New Hampshire Child Custody Lawyer
Understanding the State’s Child Custody Laws
The issue of where children will live, as well as who will serve as their primary custodian, is one of the most stressful aspects of any divorce or separation. As a parent, the well-being of your child is your top priority; you need to know that their physical and emotional health will be cared for, even as your family is changing.
At Douglas, Leonard & Garvey, P.C., our New Hampshire child custody lawyers assist mothers and fathers, as well as legal guardians, with all aspects of divorce, legal separation, child custody, visitation, child support, and related matters. We understand the challenges inherent in these issues, as well as their emotional and sensitive nature. To that end, our firm provides caring support and personalized attention every step of the way.
We know that no two families are alike; what works for one family may not work for yours. Rather than employing a cookie-cutter approach, our attorneys recognize the unique factors that make up your family and work to find individualized solutions tailored to your needs, concerns, and goals.
How Is Custody Determined in New Hampshire?
Many people believe that states automatically favor the mother in issues of child custody, but this is simply not true. When determining how child custody will be arranged, the court weighs numerous factors but always prioritizes the “best interests of the child.” This means that the court (not the parents) decide what the child’s best interests are and acts accordingly unless the parents can come to an agreement in mediation or another form of alternative dispute resolution.
Some of the factors the court uses to award child custody include:
- The child’s existing relationship with both parents
- The ability (financial and otherwise) of both parents to care for the child’s needs
- The wishes of the child (if the appropriate/relevant)
- Connections the child has with the local community, including participation in community events and organizations, such as youth athletic leagues
- Where the child goes to school, visits the doctor, attends church, etc.
- The relationship between the parents and their willingness/ability to co-parent
- Whether there is any evidence of abuse or domestic violence
- Any financial, physical, mental, emotional, or practical factors that may hinder one parent’s ability to care for the child’s physical, emotional, mental, medical, and spiritual needs
As previously mentioned, the court will typically evaluate these and other factors and then rule on the best interests of the child. Neither parent is granted automatic favor when it comes to physical or legal custody.
Types of Child Custody
New Hampshire recognizes two main types of child custody:
- Physical Custody: Which parent will have the child live with them most or all of the time/where the child will live
- Legal Custody: Which parent is allowed to make decisions on behalf of the child regarding his or her medical care, education, religious upbringing, etc.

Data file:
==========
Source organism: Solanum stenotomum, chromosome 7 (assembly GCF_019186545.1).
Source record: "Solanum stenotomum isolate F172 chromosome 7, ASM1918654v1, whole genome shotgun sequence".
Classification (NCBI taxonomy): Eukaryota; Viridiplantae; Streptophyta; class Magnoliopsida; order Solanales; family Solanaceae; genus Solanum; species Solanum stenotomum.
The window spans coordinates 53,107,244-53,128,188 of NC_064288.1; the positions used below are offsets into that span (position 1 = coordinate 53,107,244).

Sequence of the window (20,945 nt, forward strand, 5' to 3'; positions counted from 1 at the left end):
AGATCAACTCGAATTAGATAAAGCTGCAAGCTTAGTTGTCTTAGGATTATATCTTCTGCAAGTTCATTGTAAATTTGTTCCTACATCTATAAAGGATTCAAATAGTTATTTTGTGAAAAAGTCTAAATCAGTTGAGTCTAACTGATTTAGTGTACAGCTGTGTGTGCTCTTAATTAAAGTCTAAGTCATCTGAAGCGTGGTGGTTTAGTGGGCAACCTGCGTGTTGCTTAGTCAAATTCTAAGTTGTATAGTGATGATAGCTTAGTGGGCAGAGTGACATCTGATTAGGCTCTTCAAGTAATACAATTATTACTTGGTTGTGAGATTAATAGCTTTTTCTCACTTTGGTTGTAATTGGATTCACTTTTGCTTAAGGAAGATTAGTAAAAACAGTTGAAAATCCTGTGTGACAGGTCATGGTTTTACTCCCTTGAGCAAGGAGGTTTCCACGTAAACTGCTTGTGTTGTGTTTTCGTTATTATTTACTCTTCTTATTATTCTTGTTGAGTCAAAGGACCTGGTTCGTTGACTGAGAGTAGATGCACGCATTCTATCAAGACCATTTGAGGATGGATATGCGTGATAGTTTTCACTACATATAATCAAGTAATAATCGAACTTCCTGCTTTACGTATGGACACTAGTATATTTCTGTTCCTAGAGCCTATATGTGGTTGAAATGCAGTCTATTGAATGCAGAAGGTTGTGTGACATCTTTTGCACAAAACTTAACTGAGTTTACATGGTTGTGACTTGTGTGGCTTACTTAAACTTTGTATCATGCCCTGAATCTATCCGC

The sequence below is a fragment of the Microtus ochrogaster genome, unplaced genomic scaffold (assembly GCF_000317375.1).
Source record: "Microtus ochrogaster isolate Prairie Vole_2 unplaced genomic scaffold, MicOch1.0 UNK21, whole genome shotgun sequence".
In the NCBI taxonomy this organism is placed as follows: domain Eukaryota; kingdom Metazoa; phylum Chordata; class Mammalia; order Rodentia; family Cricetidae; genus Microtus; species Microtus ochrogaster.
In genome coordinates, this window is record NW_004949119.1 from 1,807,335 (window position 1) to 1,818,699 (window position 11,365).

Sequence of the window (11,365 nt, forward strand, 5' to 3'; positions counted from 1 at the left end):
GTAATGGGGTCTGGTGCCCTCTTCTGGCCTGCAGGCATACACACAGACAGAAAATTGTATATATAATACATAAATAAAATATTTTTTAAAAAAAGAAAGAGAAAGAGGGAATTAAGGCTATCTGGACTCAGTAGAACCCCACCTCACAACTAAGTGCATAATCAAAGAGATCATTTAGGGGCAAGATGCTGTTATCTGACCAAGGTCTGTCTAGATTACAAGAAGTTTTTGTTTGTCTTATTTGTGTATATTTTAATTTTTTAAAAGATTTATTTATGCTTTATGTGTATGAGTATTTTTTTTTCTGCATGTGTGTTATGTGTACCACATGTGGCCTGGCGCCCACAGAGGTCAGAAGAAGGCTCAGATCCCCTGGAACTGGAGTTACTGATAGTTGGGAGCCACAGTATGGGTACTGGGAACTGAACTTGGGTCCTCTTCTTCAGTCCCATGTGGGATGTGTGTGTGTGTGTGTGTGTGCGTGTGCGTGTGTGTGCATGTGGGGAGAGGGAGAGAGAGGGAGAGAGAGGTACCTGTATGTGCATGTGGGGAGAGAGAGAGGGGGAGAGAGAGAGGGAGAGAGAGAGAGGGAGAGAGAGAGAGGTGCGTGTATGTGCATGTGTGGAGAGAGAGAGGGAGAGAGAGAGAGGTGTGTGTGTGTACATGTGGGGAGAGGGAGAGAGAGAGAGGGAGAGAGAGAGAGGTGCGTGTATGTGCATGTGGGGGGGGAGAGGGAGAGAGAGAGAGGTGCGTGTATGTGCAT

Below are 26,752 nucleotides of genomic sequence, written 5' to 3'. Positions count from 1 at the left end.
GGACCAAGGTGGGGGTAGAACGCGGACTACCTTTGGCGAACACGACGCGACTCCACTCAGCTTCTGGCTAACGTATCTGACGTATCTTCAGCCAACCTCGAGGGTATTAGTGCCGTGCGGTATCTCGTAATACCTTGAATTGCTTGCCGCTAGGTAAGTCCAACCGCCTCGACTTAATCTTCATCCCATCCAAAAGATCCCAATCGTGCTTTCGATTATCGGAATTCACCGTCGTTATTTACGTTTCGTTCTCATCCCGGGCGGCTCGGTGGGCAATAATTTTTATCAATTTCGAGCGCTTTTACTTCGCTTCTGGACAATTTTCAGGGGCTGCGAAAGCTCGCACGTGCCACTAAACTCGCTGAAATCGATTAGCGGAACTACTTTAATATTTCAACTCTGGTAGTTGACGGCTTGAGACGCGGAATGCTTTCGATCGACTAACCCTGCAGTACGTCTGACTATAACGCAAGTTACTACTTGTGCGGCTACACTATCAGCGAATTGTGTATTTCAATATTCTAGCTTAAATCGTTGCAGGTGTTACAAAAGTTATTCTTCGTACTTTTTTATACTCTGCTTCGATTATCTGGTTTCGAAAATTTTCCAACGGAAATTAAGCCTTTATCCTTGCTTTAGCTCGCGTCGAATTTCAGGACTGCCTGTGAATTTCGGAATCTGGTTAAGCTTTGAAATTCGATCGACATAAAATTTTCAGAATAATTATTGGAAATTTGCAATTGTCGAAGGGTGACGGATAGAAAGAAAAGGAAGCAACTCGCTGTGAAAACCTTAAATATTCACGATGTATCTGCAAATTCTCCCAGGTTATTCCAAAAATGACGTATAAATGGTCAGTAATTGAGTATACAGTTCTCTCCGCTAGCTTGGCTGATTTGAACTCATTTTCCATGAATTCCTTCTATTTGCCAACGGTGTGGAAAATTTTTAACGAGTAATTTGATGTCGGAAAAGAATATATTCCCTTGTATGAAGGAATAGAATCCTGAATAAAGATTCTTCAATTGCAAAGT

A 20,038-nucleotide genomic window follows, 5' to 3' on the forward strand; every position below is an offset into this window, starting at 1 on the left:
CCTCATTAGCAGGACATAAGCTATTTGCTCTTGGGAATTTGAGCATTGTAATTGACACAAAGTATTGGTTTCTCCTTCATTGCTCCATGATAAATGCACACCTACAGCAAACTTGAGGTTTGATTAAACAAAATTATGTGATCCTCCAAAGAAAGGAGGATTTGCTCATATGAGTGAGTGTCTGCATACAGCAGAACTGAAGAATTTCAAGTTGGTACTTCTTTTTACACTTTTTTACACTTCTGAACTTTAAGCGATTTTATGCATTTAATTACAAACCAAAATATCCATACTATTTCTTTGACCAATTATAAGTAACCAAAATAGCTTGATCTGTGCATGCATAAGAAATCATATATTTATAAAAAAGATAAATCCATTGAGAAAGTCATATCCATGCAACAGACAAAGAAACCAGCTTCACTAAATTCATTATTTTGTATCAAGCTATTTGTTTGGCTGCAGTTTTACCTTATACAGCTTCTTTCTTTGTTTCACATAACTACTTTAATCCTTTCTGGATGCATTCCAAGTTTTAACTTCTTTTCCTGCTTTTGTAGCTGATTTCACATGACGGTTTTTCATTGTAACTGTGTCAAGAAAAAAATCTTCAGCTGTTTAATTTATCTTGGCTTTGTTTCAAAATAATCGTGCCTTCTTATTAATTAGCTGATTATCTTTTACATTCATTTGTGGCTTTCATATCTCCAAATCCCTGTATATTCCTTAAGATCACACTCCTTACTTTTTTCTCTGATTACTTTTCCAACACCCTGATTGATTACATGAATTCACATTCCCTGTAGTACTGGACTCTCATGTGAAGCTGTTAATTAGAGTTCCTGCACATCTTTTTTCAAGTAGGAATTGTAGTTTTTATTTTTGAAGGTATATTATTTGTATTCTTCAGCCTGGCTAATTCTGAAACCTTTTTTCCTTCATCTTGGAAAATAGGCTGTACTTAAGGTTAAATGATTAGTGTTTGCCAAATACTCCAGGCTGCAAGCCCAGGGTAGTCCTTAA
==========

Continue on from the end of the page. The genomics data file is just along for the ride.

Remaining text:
The court may award either sole or joint physical and/or legal custody. Sole physical and legal custody are rare, as the court typically determines that having both parents involved in his or her upbringing is in the child’s best interests. However, the court may award sole physical custody and visitation rights, along with sole legal custody. It may also award joint physical custody and sole legal custody or some other combination thereof.
When Can a Child Decide Which Parent to Live with in New Hampshire?
In some cases, the court may weigh the child’s preferences when awarding child custody. There is no set age at which the court may consider the child’s wishes in New Hampshire, as the law recognizes that age does not equal maturity. Essentially, the court can decide to factor in the child’s wishes regarding which parent he or she wants to live with as it sees fit.
If the court finds that the child displays significant maturity, it will carefully weigh the child’s wishes when considering other factors involved in deciding on child custody. If your child expresses a strong preference for living with you—or your spouse—this could be a factor in your child custody case.
When to Contact a Lawyer
When it comes to child custody arrangements, disputes, and modifications, it is always a good idea to consider working with an experienced attorney. The court will use its own factors to determine what it believes to be the “best interests of your child,” but you may disagree with this assessment. By having an attorney on your side, you can advocate for your family and seek a solution that fits your unique situation.
At Douglas, Leonard & Garvey, P.C., our New Hampshire child custody attorneys are here to provide the personalized guidance and dedicated representation you need. We truly care about our clients and work hard to develop legal strategies tailored to their specific concerns and goals. We understand that the stakes are high, which is why we do everything possible to protect your rights and the true best interests of your child.